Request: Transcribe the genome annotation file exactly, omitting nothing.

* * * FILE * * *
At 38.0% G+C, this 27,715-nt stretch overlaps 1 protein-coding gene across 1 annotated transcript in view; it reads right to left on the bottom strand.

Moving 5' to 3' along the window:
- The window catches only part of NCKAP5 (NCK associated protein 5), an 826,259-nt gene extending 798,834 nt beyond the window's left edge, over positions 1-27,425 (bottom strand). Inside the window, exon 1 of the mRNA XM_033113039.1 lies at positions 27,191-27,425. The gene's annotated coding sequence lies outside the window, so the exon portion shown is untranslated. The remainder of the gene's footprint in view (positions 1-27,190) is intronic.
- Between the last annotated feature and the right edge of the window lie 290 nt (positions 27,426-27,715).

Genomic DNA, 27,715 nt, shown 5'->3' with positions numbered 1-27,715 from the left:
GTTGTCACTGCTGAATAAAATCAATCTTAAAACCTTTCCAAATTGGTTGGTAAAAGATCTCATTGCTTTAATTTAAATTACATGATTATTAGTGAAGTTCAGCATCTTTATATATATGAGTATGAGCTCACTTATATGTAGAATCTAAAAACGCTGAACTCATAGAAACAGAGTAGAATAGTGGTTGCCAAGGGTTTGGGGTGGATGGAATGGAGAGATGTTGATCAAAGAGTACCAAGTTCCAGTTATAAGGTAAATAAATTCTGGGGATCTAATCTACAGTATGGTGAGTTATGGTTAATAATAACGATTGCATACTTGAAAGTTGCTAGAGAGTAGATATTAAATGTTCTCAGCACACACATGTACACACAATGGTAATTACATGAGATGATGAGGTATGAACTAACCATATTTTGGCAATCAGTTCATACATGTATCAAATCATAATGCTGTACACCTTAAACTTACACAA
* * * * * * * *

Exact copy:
At 38.0% G+C, this 27,715-nt stretch overlaps 1 protein-coding gene across 1 annotated transcript in view; it reads right to left on the bottom strand.

Moving 5' to 3' along the window:
- The window catches only part of NCKAP5 (NCK associated protein 5), an 826,259-nt gene extending 798,834 nt beyond the window's left edge, over positions 1-27,425 (bottom strand). Inside the window, exon 1 of the mRNA XM_033113039.1 lies at positions 27,191-27,425. The gene's annotated coding sequence lies outside the window, so the exon portion shown is untranslated. The remainder of the gene's footprint in view (positions 1-27,190) is intronic.
- Between the last annotated feature and the right edge of the window lie 290 nt (positions 27,426-27,715).

Genomic DNA, 27,715 nt, shown 5'->3' with positions numbered 1-27,715 from the left:
GTTGTCACTGCTGAATAAAATCAATCTTAAAACCTTTCCAAATTGGTTGGTAAAAGATCTCATTGCTTTAATTTAAATTACATGATTATTAGTGAAGTTCAGCATCTTTATATATATGAGTATGAGCTCACTTATATGTAGAATCTAAAAACGCTGAACTCATAGAAACAGAGTAGAATAGTGGTTGCCAAGGGTTTGGGGTGGATGGAATGGAGAGATGTTGATCAAAGAGTACCAAGTTCCAGTTATAAGGTAAATAAATTCTGGGGATCTAATCTACAGTATGGTGAGTTATGGTTAATAATAACGATTGCATACTTGAAAGTTGCTAGAGAGTAGATATTAAATGTTCTCAGCACACACATGTACACACAATGGTAATTACATGAGATGATGAGGTATGAACTAACCATATTTTGGCAATCAGTTCATACATGTATCAAATCATAATGCTGTACACCTTAAACTTACACAA